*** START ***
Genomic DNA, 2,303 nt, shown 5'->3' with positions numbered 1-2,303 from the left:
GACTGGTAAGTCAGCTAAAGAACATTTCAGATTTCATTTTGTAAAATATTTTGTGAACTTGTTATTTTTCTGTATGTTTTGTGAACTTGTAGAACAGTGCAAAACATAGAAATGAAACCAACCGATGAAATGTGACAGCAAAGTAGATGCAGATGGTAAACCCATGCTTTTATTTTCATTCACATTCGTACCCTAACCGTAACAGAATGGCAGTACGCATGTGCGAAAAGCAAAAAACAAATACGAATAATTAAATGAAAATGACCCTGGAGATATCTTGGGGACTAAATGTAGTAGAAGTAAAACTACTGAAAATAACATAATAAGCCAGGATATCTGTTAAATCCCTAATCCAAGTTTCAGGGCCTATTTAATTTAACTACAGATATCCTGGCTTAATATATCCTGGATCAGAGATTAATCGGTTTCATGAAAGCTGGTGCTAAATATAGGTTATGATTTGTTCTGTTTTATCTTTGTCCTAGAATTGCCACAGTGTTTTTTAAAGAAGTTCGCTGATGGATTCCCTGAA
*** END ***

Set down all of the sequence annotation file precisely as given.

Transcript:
Genomic DNA, 2,303 nt, shown 5'->3' with positions numbered 1-2,303 from the left:
GACTGGTAAGTCAGCTAAAGAACATTTCAGATTTCATTTTGTAAAATATTTTGTGAACTTGTTATTTTTCTGTATGTTTTGTGAACTTGTAGAACAGTGCAAAACATAGAAATGAAACCAACCGATGAAATGTGACAGCAAAGTAGATGCAGATGGTAAACCCATGCTTTTATTTTCATTCACATTCGTACCCTAACCGTAACAGAATGGCAGTACGCATGTGCGAAAAGCAAAAAACAAATACGAATAATTAAATGAAAATGACCCTGGAGATATCTTGGGGACTAAATGTAGTAGAAGTAAAACTACTGAAAATAACATAATAAGCCAGGATATCTGTTAAATCCCTAATCCAAGTTTCAGGGCCTATTTAATTTAACTACAGATATCCTGGCTTAATATATCCTGGATCAGAGATTAATCGGTTTCATGAAAGCTGGTGCTAAATATAGGTTATGATTTGTTCTGTTTTATCTTTGTCCTAGAATTGCCACAGTGTTTTTTAAAGAAGTTCGCTGATGGATTCCCTGAA